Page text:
Eye-Opening Perspectives for Heroic Hearts

Eye-Opening Perspectives for Heroic Hearts

Friday, July 15, 2011

Mechanical Robo Surgeon Goes Haywire

Routine Appendectomy Turns 55 Year Old Salesman In 200 lbs. of Ground Beef

Photograph of operating room following
Chevalier's operation in Paris.
by Winsip Custer CPW News Service
Paris.  July 10, 2010.

When Wilma Worthington was admitted to the new state of the art De Medici Robo Surgery Clinic at Paris' Pasteur Institute for Bio Mechanics, she was told that the less invasive procedure using the De Medici 2100 Robozip was 100% safe.  

"My hysterectomy was to have been a one and a half hour procedure.  It was to have been done through small incisions below my belly button.  Dr. Francais Dohmertz assured me that it was safe and that the new technology would reduce my recovery time by weeks.  After the surgery they found out that the machine had nicked my liver, colon and spleen and that I lost so much blood that I died twice on the operating table," said Worthington.  Mrs. Worthington's husband John affirmed her story as did their attorney, Frank Marx.  "Other surgeons were brought in to quickly repair Mrs. Worthington's bleeding internal organs, but the plastic surgery needed to repair the eight inch scar below her belly button will take years to repair.  That means that the mental anguish, pain and suffering that she will experience from not being able to wear her favorite bikini is astronomical, nearly incalculable and deserving of a jury's most liberal monetary rewards," said Marx.

"We are not sure at this point how much of the fault lies with Dr. Dohmertz's technique and how much was with the De Medici equipment," said Marx whose latest client was a French salesman for De Medici and, ironically, the French bio medical equipment company, Incizonz Inc.'s, leading sales person in the first half of 2011.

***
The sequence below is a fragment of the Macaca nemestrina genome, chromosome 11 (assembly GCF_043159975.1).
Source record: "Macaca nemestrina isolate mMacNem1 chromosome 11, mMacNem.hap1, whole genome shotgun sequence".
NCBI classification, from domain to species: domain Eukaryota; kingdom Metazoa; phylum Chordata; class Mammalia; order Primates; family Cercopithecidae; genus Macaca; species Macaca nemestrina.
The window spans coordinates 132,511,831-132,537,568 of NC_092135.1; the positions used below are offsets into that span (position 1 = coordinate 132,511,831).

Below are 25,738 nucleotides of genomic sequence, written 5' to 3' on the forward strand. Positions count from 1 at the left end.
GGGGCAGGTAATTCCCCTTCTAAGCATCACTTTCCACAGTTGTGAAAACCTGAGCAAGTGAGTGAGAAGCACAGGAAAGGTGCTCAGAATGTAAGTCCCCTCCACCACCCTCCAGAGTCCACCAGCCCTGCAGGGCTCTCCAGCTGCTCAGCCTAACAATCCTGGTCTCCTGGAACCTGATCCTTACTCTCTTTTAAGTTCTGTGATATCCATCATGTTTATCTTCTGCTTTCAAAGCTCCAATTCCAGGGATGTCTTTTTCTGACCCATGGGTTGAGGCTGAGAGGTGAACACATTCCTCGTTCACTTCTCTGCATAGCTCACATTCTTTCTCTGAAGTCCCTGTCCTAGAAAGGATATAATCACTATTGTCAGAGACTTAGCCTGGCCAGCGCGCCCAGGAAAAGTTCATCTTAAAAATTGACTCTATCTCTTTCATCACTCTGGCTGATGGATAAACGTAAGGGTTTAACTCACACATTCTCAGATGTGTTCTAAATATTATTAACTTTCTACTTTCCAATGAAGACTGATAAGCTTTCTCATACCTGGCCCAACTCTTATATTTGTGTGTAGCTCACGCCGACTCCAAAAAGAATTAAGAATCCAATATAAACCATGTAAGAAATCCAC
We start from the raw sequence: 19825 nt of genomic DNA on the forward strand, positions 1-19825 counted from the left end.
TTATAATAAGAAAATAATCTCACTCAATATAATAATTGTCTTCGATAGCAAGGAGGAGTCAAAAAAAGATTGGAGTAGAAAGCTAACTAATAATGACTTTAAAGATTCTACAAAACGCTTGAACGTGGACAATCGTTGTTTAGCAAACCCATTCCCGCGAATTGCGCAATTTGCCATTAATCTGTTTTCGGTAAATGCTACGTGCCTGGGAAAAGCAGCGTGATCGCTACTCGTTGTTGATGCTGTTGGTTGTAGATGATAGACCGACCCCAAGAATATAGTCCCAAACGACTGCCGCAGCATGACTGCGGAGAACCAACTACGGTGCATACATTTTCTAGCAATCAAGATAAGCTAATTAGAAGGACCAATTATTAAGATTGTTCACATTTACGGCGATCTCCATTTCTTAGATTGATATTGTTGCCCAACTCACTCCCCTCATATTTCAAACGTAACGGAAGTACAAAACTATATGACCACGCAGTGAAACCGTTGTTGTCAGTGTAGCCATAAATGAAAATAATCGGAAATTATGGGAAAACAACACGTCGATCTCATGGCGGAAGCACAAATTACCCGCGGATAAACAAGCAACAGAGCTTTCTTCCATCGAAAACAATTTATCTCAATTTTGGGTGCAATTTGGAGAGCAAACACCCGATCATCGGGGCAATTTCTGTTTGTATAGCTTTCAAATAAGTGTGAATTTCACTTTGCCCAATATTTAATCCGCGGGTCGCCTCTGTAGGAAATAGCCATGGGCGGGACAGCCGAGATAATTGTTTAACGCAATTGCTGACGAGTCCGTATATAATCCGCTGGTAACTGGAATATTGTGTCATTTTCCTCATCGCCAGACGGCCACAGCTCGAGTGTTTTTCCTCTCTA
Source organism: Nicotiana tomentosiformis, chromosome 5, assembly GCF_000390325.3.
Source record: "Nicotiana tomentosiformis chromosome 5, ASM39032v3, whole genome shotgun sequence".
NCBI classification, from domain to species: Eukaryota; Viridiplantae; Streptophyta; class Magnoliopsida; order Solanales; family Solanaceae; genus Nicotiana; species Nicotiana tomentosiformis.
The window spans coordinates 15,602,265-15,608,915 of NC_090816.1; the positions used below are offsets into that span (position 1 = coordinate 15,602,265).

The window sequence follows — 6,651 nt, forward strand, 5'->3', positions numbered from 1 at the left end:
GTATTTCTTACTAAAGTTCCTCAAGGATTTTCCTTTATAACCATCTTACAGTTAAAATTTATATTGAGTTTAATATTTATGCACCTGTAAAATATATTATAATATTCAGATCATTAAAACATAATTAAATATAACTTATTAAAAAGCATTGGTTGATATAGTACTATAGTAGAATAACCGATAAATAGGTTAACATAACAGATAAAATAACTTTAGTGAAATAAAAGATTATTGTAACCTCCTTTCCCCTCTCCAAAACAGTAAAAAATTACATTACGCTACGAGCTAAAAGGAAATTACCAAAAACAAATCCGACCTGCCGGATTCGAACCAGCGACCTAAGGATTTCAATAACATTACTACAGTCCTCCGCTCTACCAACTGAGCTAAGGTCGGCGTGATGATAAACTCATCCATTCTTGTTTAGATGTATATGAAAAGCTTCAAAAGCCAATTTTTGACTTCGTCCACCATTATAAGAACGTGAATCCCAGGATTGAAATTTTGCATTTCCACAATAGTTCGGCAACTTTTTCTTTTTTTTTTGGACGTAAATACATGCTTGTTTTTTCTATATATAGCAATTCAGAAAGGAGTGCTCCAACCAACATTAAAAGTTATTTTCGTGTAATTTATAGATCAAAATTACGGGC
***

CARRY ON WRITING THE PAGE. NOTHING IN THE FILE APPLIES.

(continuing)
"I represent the family of Charles Chevalier whose body was so mangled that an autopsy was impossible," said Marx.  "Chevalier's family said that he knew full well that the equipment was not ready for the types of procedures for which it was being promoted," said Marx.  Dr. Dohmertz is reported to have recently been diagnosed with Parkinson's Disease which often makes the hands and arms subject to uncontrollable tremors.  "It was a lethal combination given the sensitivity of the De Medici Robozip's hand operated telemetry," said Marx who also offered his deep sympathy to all families whose loved ones have suffered from the unintended consequences of the De Medici equipment. 

Painting by
Jean-Pierre-Louis-Laurent Houel
 in the chamber of Paris Judge
Louis DeGaul.
"This is like the movies RoboCop or 2001: A Space Odyssey in which computers went berserk," said Marks.  "Only in this case the human factor's connection to a computerized process is much more apparent," said Chevalier's widow, Beatrice, as she sat next to Mr. Marx holding the gruesome photograph of the operating room during the ill-fated procedure.  The photo, now the subject of a counter-suit by Dr. Dohmertz and the hospital because it was provided by a disgruntled hospital security man, was denied a restraining order by Judge Louis DeGaul who refused comment on his decision, but on whose chamber wall hangs a painting of Paris on Bastille Day, Prise de la Bastille, by Jean-Pierre-Louis-Laurent Houel, with a brass plaque beneath it with the words "une image vaut mille mots" or "a pictures worth a thousand words."

Mr. Marx noted that the new Incizonz Inc. equipment was being promoted as the answer to surgery just as the cotton gin, conveyor belt and metal press were answers to processing cotton and steel.  "I guess that we're a few years away from that type of surgery," he concluded.

No comments:

Post a Comment